Vaccinations important with measles outbreak

Interior Health is urging people to check their vaccinations as measles hits parts of B.C.

  • Mar. 19, 2014 10:00 a.m.

Carolyn Grant

Kimberley Daily Bulletin

An outbreak of measles is occurring in the Fraser Valley Health Unit, confined mostly to the Chilliwack Aggasiz areas, although there has also been a case confirmed in Burnaby. Both Chilliwack and Agassiz have low rates of measles immunization.

Medical Health Officer for Interior Health, Dr. Sue Pollock, says that there are currently no cases reported in the Interior Health region, but that may change.

“I wouldn’t be surprised to see it spread,” Dr. Pollock said. “It’s spring break and kids are travelling throughout the province with their families.”

Recent outbreaks in the Fraser Valley, and in Alberta, are being seen in the unvaccinated population.

There is an effective vaccine for measles — about 88 per cent of kindergarten age children in the IH area are immunized.

“There is local variability,” Dr. Pollock said. “Some areas in Interior Health are above 90 per cent immunized and some are less than 80 per cent.”

Dr. Pollock says there are three main reasons why some parents do not immunize their children. One, parents may object on religious or philosophical grounds; 2, parents may doubt the safety of the vaccine; or 3, they just haven’t got around to it.

“It is a two-dose vaccine series,” she said. “We encourage people to check their own and their children’s immunization records to make sure that both shots were received.”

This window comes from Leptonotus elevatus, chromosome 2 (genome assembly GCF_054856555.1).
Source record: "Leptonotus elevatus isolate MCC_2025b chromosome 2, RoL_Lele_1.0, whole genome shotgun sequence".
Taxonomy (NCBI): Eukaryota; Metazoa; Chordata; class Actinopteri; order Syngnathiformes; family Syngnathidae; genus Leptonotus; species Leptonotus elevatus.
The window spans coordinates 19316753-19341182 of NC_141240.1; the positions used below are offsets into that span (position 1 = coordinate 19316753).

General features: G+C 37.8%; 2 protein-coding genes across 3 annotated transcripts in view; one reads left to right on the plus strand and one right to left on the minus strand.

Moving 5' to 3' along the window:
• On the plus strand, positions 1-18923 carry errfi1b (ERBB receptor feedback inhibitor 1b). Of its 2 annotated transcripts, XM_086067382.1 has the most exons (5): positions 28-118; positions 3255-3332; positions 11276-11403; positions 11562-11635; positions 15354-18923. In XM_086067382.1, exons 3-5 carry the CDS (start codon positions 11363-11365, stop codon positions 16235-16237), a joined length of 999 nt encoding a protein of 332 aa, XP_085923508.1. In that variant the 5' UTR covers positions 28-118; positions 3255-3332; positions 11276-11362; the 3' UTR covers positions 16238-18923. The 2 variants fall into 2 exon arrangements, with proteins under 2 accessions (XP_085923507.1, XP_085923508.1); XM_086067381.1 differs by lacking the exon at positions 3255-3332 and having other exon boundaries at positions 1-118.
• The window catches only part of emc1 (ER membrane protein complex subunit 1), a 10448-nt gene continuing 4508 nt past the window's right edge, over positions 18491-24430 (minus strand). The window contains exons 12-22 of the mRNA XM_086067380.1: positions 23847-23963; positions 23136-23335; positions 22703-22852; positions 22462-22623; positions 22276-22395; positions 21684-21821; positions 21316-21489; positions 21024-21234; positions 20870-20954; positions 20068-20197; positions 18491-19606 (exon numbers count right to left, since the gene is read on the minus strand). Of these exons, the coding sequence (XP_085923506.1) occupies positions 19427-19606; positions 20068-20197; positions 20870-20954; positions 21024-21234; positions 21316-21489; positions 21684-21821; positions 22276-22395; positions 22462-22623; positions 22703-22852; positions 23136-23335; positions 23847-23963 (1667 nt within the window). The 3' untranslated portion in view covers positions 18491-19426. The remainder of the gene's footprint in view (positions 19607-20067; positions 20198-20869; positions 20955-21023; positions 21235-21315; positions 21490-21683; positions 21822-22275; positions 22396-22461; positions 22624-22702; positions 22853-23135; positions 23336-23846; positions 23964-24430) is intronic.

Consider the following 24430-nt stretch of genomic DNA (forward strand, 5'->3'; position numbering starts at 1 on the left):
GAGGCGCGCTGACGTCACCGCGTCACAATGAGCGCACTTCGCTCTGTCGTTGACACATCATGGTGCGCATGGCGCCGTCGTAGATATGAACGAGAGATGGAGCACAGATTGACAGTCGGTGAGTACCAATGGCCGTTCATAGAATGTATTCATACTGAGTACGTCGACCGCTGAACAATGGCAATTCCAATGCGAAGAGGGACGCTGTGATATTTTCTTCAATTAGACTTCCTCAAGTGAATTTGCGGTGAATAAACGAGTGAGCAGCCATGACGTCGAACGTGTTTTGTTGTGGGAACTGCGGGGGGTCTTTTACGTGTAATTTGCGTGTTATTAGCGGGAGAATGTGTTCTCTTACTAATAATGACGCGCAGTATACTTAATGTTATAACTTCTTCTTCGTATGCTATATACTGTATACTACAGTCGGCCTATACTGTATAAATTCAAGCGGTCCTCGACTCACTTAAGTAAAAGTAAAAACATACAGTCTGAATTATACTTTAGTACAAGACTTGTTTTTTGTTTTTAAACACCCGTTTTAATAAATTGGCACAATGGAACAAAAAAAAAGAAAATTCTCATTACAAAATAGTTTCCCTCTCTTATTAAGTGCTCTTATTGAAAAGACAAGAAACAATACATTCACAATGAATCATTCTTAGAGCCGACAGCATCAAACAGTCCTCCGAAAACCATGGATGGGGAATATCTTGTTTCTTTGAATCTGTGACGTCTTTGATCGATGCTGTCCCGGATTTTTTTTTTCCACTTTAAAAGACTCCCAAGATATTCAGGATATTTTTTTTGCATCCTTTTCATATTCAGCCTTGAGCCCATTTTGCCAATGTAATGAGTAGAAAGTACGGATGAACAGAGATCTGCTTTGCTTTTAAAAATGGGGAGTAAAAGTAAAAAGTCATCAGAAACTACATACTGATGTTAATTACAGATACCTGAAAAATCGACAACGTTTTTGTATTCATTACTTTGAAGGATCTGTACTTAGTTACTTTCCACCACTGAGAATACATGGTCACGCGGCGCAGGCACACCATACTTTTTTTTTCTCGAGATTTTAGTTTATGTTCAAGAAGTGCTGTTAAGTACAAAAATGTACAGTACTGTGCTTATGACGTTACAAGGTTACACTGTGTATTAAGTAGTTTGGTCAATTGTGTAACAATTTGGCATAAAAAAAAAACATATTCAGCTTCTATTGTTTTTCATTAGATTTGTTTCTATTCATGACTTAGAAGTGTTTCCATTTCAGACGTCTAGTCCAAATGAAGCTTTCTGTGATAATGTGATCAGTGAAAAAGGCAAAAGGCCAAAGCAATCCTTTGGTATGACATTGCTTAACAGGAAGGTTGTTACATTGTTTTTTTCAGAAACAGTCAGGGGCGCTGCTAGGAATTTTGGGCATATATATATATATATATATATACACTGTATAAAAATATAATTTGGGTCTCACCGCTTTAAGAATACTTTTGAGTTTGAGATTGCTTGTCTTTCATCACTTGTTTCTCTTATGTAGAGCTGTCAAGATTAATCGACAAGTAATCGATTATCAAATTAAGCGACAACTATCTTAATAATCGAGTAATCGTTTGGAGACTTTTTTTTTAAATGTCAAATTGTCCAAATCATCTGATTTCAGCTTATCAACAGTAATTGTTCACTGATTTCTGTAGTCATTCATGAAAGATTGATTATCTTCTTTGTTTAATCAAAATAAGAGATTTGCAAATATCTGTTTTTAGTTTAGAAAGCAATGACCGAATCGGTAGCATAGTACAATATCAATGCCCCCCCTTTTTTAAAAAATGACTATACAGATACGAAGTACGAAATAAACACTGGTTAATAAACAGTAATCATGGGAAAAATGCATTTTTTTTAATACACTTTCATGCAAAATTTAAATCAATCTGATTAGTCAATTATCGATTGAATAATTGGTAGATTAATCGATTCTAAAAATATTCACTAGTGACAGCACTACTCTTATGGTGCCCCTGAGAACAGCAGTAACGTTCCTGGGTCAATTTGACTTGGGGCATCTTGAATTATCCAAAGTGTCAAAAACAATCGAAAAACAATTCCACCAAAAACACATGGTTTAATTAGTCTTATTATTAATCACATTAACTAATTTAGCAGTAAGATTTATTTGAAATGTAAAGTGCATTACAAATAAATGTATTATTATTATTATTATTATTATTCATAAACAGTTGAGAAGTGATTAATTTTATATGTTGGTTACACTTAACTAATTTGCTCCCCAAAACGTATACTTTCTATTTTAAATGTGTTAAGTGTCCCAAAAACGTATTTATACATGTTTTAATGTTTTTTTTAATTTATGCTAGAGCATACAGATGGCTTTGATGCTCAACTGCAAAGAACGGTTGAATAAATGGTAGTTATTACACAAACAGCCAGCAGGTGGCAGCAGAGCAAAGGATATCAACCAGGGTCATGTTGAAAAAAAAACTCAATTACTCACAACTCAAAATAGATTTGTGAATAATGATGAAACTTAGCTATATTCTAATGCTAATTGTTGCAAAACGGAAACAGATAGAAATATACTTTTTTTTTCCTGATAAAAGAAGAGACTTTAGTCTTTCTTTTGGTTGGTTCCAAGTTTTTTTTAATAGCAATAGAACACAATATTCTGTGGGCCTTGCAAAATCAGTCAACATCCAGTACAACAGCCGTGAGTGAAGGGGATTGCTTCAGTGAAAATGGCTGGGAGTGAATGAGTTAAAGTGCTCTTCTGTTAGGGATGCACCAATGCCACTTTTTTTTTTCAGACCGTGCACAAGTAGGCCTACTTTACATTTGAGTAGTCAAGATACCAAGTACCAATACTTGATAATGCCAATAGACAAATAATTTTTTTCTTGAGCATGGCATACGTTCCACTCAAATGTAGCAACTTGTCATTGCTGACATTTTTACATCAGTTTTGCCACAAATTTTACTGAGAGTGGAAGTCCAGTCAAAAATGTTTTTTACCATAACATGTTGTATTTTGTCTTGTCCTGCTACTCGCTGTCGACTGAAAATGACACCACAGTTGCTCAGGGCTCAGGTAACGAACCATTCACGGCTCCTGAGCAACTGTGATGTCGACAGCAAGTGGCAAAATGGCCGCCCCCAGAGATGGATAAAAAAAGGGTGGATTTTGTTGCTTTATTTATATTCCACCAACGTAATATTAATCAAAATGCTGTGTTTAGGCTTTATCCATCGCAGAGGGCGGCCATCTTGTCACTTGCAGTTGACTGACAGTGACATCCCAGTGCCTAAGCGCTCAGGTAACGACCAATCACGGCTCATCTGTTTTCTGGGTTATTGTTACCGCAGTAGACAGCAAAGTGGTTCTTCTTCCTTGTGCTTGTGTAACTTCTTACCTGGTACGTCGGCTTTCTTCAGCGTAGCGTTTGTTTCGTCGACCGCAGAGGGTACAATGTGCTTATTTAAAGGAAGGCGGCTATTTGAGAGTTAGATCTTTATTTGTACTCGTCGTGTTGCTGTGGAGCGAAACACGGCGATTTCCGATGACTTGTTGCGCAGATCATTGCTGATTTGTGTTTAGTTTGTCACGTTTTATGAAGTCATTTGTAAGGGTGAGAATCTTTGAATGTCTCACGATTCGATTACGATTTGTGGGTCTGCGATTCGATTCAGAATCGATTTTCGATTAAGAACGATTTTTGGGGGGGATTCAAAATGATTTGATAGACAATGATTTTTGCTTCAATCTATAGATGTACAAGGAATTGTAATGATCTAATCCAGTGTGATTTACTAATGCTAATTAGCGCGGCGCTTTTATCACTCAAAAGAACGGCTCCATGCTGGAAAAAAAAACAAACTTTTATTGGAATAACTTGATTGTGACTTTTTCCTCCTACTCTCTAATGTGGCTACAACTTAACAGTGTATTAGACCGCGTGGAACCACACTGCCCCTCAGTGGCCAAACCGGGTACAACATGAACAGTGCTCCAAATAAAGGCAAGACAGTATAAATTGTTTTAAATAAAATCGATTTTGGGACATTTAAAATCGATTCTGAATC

IH advises everyone born since 1970 should be vaccinated. People born prior to that date were likely exposed to measles or had them.

You can call your local health unit to make an appointment for a measles vaccine. In Kimberley, that’s 250-427-2215; in Cranbrook, 250-420-2207.

“We will certainly accommodate anyone looking to get their vaccine up to date,” Dr. Pollock said.

Measles can cause encephalitis, an inflammation of the brain, which can lead to seizures, deafness or brain damage. Measles are highly contagious.

Early symptoms are fever, cough, runny nose and red, inflamed eyes that are sensitive to light.

A red blotchy rash appears three to seven days after fever starts, beginning behind the ears and on the face and spreading down to the body and then to the arms and legs. It can also present with white spots in the mouth.

If you suspect that you or anyone in your family is ill with the measles, call the ER or doctor ahead of time to avoid exposing others.

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